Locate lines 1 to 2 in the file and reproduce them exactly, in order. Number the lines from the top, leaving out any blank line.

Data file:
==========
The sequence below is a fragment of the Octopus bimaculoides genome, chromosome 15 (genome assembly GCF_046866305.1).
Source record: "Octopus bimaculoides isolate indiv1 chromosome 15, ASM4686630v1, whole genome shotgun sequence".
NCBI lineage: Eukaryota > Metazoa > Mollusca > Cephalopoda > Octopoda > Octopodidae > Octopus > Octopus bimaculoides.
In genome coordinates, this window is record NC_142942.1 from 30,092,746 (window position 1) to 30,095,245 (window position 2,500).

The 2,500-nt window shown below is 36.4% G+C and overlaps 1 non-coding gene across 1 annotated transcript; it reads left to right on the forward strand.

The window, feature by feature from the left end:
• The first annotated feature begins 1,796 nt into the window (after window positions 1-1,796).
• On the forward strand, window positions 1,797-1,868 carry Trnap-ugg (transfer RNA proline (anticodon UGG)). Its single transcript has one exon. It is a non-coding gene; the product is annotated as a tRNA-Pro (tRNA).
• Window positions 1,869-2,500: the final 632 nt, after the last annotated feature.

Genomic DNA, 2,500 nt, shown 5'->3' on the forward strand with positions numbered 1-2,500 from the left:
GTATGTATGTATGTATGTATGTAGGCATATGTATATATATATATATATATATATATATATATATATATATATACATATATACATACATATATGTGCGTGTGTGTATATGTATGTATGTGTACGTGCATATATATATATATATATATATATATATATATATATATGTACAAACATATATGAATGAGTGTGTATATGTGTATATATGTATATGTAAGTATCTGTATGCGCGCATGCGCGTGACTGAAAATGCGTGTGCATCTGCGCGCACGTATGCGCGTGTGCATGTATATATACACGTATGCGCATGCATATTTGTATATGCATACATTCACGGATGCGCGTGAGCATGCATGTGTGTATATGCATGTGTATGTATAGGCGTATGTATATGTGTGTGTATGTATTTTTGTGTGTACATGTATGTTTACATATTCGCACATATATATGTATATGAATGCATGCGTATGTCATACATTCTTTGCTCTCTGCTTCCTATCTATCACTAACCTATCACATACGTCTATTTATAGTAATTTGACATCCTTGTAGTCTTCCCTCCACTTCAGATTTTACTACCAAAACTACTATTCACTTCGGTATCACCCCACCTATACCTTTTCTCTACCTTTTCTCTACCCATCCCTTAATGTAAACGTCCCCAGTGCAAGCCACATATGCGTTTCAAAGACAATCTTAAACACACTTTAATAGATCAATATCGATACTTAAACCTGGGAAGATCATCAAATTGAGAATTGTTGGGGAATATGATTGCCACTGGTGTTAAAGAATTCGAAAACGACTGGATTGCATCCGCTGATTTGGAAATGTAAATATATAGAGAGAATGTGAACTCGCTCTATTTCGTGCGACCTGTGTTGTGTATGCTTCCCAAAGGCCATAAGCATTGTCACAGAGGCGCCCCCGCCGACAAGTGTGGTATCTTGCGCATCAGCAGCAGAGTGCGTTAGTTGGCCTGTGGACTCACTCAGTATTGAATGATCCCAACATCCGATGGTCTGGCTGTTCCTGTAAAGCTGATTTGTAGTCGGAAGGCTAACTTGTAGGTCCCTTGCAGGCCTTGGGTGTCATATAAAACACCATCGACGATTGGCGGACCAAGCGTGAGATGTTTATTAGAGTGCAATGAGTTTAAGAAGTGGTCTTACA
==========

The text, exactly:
The sequence below is a fragment of the Octopus bimaculoides genome, chromosome 15 (genome assembly GCF_046866305.1).
Source record: "Octopus bimaculoides isolate indiv1 chromosome 15, ASM4686630v1, whole genome shotgun sequence".